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The mammalian decidual cell evolved from a cellular stress response
Citation: Erkenbrack, E. M., Maziarz, J., Griffith, O. W., Liang, C., Chavan, A. R., Nnamani, M., & Wagner, G. P. (2016). The mammalian decidual cell evolved from a cellular stress response. PLOS Biol 16(8): e2005594.
Among animal species, cell types vary greatly in terms of number and kind. The number of
cell types found within an organism differs considerably between species, and cell type
diversity is a significant contributor to differences in organismal structure and function.
These observations suggest that cell type origination is a significant source of evolutionary
novelty. The molecular mechanisms that result in the evolution of novel cell types, however,
are poorly understood. Here, we show that a novel cell type of eutherians mammals, the
decidual stromal cell (DSC), evolved by rewiring an ancestral cellular stress response. We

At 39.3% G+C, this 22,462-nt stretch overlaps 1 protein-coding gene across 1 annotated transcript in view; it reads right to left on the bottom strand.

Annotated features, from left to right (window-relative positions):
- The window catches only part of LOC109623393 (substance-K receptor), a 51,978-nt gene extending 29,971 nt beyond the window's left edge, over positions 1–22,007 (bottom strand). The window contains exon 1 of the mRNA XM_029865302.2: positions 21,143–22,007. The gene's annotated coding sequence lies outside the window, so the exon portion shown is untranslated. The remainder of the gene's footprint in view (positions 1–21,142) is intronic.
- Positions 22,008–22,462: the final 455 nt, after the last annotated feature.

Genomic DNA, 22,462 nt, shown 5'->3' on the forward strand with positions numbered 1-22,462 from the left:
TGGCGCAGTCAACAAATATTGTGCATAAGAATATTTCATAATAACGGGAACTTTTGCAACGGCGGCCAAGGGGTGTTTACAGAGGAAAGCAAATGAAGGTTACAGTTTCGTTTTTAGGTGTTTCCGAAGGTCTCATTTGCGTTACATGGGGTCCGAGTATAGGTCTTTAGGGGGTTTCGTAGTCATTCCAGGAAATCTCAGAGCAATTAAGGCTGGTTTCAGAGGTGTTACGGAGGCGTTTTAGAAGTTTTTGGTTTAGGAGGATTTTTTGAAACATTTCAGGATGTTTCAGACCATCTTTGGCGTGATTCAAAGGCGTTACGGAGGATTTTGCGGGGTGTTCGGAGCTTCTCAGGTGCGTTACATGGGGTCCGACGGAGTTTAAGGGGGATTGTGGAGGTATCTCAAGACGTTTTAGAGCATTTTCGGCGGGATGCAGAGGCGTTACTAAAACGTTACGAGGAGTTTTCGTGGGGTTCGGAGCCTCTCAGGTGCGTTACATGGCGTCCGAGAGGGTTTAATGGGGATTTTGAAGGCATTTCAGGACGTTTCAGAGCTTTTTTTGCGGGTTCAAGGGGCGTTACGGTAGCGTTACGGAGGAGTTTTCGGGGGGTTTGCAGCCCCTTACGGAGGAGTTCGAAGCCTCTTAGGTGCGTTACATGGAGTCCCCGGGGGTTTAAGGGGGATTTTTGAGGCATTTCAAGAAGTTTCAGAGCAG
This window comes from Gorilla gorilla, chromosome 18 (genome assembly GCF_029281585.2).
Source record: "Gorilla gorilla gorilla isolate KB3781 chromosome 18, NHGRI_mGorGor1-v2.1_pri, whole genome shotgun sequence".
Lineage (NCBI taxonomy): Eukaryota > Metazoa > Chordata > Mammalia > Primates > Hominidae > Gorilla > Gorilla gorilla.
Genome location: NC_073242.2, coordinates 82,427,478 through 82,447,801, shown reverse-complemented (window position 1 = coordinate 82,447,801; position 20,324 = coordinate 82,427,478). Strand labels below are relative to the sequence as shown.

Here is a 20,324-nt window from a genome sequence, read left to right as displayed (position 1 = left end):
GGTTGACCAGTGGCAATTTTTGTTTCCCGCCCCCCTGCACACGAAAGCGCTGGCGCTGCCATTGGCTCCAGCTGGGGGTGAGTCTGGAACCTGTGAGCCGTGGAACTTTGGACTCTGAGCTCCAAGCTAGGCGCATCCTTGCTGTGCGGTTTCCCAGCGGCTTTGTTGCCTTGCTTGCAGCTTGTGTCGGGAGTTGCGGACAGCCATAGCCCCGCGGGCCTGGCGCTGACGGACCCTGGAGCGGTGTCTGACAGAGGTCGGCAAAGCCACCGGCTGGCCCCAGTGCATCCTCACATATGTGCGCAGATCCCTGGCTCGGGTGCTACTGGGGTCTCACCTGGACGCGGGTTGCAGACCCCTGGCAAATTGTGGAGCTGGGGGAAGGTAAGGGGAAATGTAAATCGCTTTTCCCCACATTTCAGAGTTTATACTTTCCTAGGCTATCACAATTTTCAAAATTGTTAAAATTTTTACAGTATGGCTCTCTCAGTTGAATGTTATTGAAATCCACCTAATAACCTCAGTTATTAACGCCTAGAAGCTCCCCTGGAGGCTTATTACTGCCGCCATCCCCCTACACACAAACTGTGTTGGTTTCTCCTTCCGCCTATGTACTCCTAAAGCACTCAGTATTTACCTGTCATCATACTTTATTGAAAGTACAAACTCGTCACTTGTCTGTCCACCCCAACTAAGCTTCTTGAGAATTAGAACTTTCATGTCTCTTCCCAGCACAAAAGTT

isolated the precursor cell type of DSCs, endometrial stromal fibroblasts (ESFs), from the
opossum Monodelphis domestica. We show that, in opossum ESFs, the majority of decidual
core regulatory genes respond to decidualizing signals but do not regulate decidual effector
genes. Rather, in opossum ESFs, decidual transcription factors function in apoptotic and
oxidative stress response. We propose that the rewiring of cellular stress responses was an
important mechanism for the evolution of eutherian decidual cell type.

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© 2018 Eric M Erkenbrack et al. All rights reserved.